A young Syrian man's shattered dreams under U.S. sanctions

(Xinhua) 16:55, May 11, 2021

DAMASCUS, May 11 (Xinhua) -- Amir Dayrawan, 29, would love to live his life to the fullest, such as spending long nights out or going on vacations. He also dreamed about finding a good job that could enable him to start a family.

All of these are normal scenarios for his peers abroad, but not Dayrawan, a young Syrian man from Damascus, who has spent the past 10 years in the shadow of war and sanctions.

Dayrawan works as a broadcaster at a local radio station, having his own morning talk show, in which he talks about social issues. He makes around 50 U.S. dollars per month, and this humble salary is still shrinking in its value amid the skyrocketing prices and excruciating economic crisis in the country.

The local currency has depreciated steadily since the Syrian crisis began in 2011. The U.S. government imposed sanctions on the Syrian government, enterprises and individuals before the full-scale outbreak of the conflict in Syria, and has continued to increase sanctions afterwards. The European Union also imposed sanctions on Syria in May 2011.

Years of conflict and Western sanctions have taken a heavy toll on Syria's economic and social development. According to the United Nations, life expectancy in Syria fell from 70 years in 2010 to 55.4 years in 2014, and about 80 percent of Syrians live below the international poverty line, compared with less than 30 percent before the war.

Dayrawan's father died 20 years ago. Living with his mother and two elder sisters, Dayrawan has to work several jobs to make ends meet. He said that he cannot afford the cigarettes he likes or to go to nightclubs he loves. He is a vegetarian most of the time, just because he cannot always afford meats.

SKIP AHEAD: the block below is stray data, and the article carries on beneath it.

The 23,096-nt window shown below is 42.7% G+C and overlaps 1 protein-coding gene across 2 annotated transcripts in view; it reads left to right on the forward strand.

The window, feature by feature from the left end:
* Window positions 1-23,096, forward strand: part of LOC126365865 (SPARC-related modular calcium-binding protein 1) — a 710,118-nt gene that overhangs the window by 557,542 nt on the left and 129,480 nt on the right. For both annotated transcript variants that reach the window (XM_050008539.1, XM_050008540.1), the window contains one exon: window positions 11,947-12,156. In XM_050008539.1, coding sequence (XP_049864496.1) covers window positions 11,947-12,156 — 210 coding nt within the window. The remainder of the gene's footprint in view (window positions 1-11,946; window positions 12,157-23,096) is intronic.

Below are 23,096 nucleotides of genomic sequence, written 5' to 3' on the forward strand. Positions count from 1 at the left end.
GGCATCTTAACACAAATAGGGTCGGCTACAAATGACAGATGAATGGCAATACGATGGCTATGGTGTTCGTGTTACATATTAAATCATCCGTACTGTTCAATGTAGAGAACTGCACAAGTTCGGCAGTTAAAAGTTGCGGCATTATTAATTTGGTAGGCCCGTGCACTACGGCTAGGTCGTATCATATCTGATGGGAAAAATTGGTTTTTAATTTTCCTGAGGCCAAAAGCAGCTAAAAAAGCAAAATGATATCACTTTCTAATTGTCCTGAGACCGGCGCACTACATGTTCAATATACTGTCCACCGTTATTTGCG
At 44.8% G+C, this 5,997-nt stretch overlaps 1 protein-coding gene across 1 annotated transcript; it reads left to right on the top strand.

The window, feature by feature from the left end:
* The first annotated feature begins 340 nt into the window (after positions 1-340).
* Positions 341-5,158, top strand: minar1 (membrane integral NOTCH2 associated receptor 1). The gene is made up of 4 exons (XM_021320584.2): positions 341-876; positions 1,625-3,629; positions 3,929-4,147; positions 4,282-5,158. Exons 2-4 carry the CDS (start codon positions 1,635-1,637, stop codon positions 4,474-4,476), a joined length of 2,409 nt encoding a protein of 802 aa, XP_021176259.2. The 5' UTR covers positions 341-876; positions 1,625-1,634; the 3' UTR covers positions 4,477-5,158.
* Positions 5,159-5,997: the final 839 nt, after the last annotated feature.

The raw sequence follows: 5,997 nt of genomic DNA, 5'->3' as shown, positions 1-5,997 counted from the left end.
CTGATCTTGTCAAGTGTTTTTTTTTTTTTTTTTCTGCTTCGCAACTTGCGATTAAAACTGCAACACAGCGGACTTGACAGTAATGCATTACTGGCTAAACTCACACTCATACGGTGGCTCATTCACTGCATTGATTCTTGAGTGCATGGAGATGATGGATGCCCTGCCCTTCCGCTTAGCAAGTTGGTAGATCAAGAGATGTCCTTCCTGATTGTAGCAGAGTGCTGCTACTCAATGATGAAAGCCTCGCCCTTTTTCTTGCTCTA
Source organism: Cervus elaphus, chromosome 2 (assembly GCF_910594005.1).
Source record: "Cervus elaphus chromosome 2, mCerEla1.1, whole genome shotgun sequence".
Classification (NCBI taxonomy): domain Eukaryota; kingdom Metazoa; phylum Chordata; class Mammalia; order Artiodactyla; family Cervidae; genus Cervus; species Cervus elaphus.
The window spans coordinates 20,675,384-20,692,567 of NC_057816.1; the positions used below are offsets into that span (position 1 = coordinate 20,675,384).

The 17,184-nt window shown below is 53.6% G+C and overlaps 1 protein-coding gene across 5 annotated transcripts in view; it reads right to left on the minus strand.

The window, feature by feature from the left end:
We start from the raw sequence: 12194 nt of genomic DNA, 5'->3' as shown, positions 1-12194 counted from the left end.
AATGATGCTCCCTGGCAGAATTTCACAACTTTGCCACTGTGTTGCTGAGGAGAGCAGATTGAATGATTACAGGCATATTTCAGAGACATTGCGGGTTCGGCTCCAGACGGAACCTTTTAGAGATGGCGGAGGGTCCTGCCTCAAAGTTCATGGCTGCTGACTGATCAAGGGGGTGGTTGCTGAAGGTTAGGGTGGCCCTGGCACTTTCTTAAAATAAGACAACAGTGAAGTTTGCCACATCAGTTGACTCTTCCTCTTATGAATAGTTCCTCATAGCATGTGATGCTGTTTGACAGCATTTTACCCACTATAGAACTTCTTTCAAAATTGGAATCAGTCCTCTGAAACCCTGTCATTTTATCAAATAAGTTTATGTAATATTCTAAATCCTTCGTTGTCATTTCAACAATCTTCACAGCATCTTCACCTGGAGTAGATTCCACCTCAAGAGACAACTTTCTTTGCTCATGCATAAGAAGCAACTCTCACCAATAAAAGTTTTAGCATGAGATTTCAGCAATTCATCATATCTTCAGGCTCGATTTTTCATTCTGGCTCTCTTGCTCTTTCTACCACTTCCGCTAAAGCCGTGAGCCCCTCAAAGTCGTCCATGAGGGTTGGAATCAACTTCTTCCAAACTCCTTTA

He told Xinhua that he fears the future and also fears to hope, because none of his dreams came true, "Honestly, my expectations are always low, so I don't have to think about things that could happen in the future and get fear or anxiety and panic from overthinking about what might go wrong."

Dayrawan once thought about a bright future to be an anchor at prestigious Arab TVs and to present entertainment and art programs. But since the war began, security and economic conditions deteriorated, which forced him to suspend his university studies to support his family.

It took him seven years to complete his college education. After graduation, he never gave up on his studies. He regularly searched the Internet for vocational training courses, only to find that "many online learning websites are not open to Syrian users because of the sanctions."

He had expected economic conditions to improve over time, but had not expected the crisis to drag on for a decade with no end in sight.

Now, the man sees going abroad as the only solution to his economic problems and a way out of the crisis for a better life.

"I am exhausting all efforts to find a job abroad to get me a good income and later I would think about returning to the country, but now and here, all I think about is to either travel abroad or to find a good job to enable me to live a dignified life," he said.

Dayrawan's story relates to many young people in Syria. They have witnessed one crisis after another and the economic one is affecting them the most as a result of the U.S. sanctions, which are aggravating the suffering of the Syrians and hindering the effort to rebuild the country.

"I can never think about starting a family in this situation," Dayrawan said.

(Web editor: Guo Wenrui, Liang Jun)


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